See our Advertiser Disclosure here.
Last month, KidZania opened its first US location in a suburb of Dallas, Texas. Even if you don’t live in the Dallas area or plan to visit Texas, there are 28 KidZania locations world-wide that you may come across in your international travels. KidZania also has plans to expand to Chicago and New York.
What is KidZania?
KidZania is an interactive city geared for kids ages 6-14. Kids perform job training and tasks, earn money and spend money. Each job session takes 20-30 minutes to complete and includes education about each industry and career.
Kids can do a job over again, or rotate to new jobs. Examples of job options include pilot, EMT, firefighter, veterinarian, actor, banker, news reporter, construction worker, surgeon, dentist, hair stylist, window washer and many more. Kids can even work in the food industry when ordering their lunch by making their own pizza or learning how to make fries.
I purchased tickets for my 9-year-old and 12-year-old online the day before for $39.95 each. We arrived shortly before opening at 10:00 a.m., and there were only a few families in line ahead of us.
The entrance looks like an airport, complete with a ticket counter, waiting area and security. It looks very realistic.
Kids 8 and older can enter without a parent, and my kids wanted to have their own independent experiences without me hovering over them. Plus, it costs an additional $14.95 each for parents to stay for the entire experience. Parents are not allowed in the job buildings but can watch through glass windows or go upstairs to the parent lounge.
My kids each received 50 Kidzos (KidZania money), and off they went!
What My Kids Did in KidZania
My kids got to try many different occupations in their 5+ hours at KidZania. My daughter worked in the NICU with robot preemie babies. She became a police officer complete with uniform and sunglasses and responded to a car crash. She checked on some animals as a veterinarian.
One of her favorite jobs was a delivery person. She received a map and had to pick up and drop off packages at different locations throughout the city.
My son’s favorite jobs were in the hospital, where he learned about MRIs and surgery.
Both kids went to college at SMU (Southern Methodist University) and received diplomas during a graduation ceremony with caps and gowns. They discovered that if they showed their college degree, they earned more at each subsequent job.
At the end of their time, my kids went to the department store to spend their Kidzos money. They also had the option of depositing their money in a savings account at the bank that would earn interest and be available for their next visit.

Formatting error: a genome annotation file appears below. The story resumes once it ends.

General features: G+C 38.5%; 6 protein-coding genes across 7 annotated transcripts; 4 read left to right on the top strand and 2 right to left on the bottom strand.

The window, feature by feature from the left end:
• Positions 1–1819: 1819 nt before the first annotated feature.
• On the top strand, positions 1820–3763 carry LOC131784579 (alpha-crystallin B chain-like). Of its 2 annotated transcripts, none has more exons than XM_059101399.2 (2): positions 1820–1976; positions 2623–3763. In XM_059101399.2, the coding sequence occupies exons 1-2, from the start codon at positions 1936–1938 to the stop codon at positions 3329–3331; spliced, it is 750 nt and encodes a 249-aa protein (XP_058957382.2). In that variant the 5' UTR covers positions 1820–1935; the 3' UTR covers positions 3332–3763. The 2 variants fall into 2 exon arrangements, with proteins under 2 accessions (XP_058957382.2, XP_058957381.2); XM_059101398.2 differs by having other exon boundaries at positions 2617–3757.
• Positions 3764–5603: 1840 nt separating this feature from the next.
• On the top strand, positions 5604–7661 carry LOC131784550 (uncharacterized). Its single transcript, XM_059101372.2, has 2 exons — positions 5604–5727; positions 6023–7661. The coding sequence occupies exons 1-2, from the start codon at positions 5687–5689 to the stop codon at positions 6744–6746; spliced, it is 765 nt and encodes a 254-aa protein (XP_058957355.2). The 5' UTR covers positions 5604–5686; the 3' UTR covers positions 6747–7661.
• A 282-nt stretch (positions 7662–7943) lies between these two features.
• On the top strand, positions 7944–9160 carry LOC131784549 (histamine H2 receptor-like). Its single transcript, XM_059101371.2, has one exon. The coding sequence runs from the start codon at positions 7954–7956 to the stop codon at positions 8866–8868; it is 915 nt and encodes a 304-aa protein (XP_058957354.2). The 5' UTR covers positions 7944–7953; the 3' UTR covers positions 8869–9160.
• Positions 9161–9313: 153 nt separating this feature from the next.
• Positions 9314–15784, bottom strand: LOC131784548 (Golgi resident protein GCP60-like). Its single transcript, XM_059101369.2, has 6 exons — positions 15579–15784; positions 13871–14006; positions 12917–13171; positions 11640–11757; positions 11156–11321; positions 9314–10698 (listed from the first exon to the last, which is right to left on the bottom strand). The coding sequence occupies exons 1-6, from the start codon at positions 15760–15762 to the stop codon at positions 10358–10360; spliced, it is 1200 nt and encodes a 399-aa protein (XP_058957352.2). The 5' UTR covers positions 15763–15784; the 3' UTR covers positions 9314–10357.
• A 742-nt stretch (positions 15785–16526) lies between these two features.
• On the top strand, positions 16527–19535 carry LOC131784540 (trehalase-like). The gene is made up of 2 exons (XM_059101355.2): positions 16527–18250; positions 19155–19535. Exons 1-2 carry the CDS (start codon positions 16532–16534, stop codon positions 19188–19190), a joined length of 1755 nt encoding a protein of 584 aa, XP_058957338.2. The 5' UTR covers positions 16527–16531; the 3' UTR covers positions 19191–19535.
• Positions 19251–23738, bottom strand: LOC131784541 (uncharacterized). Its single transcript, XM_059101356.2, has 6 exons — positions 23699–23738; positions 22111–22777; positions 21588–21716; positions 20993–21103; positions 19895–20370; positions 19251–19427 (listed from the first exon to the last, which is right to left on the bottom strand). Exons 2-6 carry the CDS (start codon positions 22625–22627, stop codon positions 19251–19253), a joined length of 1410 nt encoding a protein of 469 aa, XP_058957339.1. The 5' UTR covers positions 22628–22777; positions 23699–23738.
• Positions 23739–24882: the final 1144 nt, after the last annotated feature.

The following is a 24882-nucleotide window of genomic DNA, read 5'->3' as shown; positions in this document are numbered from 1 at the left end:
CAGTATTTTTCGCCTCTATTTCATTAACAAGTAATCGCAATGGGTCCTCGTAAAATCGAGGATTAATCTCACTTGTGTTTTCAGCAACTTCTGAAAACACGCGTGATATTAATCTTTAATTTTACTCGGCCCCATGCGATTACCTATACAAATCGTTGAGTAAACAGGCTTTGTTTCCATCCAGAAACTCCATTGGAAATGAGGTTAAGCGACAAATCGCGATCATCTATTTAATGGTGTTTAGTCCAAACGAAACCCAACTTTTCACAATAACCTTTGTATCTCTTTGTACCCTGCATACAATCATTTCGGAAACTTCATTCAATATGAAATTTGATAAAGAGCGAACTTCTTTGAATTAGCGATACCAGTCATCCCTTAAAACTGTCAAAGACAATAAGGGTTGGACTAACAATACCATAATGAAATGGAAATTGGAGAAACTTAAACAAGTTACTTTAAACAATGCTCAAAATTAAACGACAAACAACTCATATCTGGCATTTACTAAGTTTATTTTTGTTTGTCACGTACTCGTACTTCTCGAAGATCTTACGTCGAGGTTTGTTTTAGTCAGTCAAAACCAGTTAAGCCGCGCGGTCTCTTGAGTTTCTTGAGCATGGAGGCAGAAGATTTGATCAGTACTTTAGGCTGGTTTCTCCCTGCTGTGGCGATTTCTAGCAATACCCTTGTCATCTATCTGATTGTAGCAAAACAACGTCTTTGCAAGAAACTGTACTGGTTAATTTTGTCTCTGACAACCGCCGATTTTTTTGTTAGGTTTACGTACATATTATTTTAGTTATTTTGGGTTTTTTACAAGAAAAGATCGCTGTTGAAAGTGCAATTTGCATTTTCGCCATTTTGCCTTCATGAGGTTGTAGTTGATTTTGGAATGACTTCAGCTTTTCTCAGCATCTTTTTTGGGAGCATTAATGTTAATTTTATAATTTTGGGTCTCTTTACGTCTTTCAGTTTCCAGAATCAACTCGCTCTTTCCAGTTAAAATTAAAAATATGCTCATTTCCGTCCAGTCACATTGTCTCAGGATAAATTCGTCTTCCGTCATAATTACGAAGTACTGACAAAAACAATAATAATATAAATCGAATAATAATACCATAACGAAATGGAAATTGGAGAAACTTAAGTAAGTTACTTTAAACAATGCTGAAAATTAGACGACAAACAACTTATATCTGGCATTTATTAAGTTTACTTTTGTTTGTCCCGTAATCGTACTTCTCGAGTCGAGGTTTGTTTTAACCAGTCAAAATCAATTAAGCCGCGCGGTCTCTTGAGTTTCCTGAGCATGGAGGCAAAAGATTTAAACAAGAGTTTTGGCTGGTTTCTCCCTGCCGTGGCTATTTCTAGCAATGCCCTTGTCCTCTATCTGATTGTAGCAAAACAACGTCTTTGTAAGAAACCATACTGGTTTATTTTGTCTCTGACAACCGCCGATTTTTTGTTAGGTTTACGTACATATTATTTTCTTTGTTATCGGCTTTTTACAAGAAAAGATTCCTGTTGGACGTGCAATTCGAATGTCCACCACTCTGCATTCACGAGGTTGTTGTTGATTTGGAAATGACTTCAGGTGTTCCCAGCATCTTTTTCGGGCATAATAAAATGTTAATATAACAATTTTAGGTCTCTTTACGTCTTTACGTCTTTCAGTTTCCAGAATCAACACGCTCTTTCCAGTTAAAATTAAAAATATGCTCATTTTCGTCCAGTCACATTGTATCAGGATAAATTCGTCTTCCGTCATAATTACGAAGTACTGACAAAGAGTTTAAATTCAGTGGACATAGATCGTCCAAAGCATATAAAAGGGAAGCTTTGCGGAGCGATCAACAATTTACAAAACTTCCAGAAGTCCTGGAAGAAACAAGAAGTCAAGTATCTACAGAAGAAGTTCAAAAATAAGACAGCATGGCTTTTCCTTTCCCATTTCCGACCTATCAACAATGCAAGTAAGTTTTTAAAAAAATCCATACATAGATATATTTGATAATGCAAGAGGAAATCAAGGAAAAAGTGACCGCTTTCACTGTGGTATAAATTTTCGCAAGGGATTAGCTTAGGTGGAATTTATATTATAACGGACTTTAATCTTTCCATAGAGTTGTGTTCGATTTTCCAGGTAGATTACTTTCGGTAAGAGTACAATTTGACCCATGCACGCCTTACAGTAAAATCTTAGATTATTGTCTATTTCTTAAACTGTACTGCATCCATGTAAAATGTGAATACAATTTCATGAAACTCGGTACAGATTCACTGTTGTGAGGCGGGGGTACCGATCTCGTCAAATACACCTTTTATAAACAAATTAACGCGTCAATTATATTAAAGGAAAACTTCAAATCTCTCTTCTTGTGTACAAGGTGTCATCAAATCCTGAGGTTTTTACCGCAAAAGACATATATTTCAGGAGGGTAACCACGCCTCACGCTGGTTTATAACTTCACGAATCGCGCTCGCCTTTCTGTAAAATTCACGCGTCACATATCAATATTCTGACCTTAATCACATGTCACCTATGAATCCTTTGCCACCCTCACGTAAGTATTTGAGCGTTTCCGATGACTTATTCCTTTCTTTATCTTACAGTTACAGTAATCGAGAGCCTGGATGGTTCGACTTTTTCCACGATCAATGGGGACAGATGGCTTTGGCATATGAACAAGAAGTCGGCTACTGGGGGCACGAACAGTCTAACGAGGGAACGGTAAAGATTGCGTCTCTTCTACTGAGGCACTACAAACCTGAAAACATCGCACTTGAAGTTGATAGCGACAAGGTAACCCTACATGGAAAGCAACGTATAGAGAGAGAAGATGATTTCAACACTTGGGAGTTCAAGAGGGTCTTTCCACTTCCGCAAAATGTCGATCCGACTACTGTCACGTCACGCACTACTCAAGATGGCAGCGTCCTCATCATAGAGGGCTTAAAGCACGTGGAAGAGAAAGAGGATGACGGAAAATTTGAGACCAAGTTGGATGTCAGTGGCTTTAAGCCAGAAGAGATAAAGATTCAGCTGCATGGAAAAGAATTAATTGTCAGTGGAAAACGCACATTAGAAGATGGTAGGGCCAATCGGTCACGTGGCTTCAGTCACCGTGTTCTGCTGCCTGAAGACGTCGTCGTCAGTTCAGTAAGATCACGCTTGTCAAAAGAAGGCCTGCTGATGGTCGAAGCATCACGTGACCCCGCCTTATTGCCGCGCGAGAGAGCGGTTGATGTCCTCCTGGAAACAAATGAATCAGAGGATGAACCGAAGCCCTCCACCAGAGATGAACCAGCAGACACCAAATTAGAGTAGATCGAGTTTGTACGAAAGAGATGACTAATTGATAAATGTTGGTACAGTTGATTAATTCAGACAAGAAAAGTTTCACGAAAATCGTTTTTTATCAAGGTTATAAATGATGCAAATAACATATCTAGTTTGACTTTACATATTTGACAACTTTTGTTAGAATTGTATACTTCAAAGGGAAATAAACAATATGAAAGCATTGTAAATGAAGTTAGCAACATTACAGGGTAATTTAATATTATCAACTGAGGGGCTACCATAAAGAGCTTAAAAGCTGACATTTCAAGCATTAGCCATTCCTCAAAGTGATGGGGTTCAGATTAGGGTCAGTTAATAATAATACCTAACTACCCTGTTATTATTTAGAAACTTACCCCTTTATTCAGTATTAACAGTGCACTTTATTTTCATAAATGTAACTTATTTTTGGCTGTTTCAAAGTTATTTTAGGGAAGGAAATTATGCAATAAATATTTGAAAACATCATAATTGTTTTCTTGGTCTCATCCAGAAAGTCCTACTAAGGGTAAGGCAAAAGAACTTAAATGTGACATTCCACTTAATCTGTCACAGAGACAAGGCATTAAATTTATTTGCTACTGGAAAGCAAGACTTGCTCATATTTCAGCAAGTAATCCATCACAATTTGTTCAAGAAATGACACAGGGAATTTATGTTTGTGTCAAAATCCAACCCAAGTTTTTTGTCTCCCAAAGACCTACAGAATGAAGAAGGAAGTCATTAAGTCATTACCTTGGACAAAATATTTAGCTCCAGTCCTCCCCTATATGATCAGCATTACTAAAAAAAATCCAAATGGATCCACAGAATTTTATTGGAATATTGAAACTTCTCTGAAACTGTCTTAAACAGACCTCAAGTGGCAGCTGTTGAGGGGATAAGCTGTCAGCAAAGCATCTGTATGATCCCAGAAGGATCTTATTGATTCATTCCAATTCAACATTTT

Areas of Improvement and Technical Difficulties
My biggest disappointment with KidZania is that even though the tickets say “all day city pass”, kids cannot exit and re-enter later. Once they exit, that’s it. Since my husband and I dropped our kids off, we had planned to pick them up for lunch and let them return for the afternoon. That was not possible.
So that lead to another problem: lunch. If my kids were going to stay through lunch, there was no way for me to pre-pay for lunch through their security bracelets. I had to give them cash. This made me uncomfortable because I wasn’t sure that they could keep up with the real money without losing it. I also wasn’t sure that my son wouldn’t keep all the money for himself. The staff let me deliver money to them around lunchtime. A manager told me that they are working on the ability to pre-purchase lunch vouchers, but it’s not ready yet.
Another big issue I had was that my parent pick-up bracelet was not working. To pick up, security is supposed to scan my bracelet. Then, when my kids scan in or out of a job, the system alerts them that I am ready to pick them up and they should proceed to the exit. With my bracelet not working, I had to walk throughout the entire city with a staff member to find my kids. It took a long time.
My kids had a blast at KidZania. They learned a lot in their time there, and I could tell they enjoyed their independence. I liked that I could drop them off and not pay to enter, giving my husband and I some free time.
While the experience says it’s geared for ages 6-14, at age 12 my son seemed to be one of the oldest there. I can’t see him going through age 14, although I think that without the younger kids there, middle school kids would thoroughly enjoy the experience.
At $40 each, the experience isn’t cheap. I couldn’t find any discounts except for 1/2 price after 5 p.m. on select nights. That only gives kids about 2 hours for jobs, which I don’t think is enough time. However, my kids did stay in there a long time and they did learn a lot about careers. So I don’t think it was a waste of money, but it’s something that we can’t do every month.
I really wish KidZania would reconsider the no re-entry policy. And, I hope that the ability to pre-buy lunch is online soon and the other technical glitches are fixed. For parents that drop off, it should be easier to feed the kids and pick them up.
- Go at opening time for shorter lines.
- Have your kids wear clothes with pockets to keep their money.
- Get the college degree first.
Overall, my kids had a great time, and they want to return. We will likely take them back again in a few months. If you are visiting Dallas with kids ages 6-12, I recommend a visit to KidZania.
Have you been to a KidZania location here or in an international location?
Opinions expressed here are author’s alone, not those of any bank, credit card issuer, hotel, airline, or other entity. This content has not been reviewed, approved or otherwise endorsed by any of the entities included within the post.
Nancy lives near Dallas, Texas, with her husband and three kids. Her favorite vacations include the beach, cruising and everything Disney.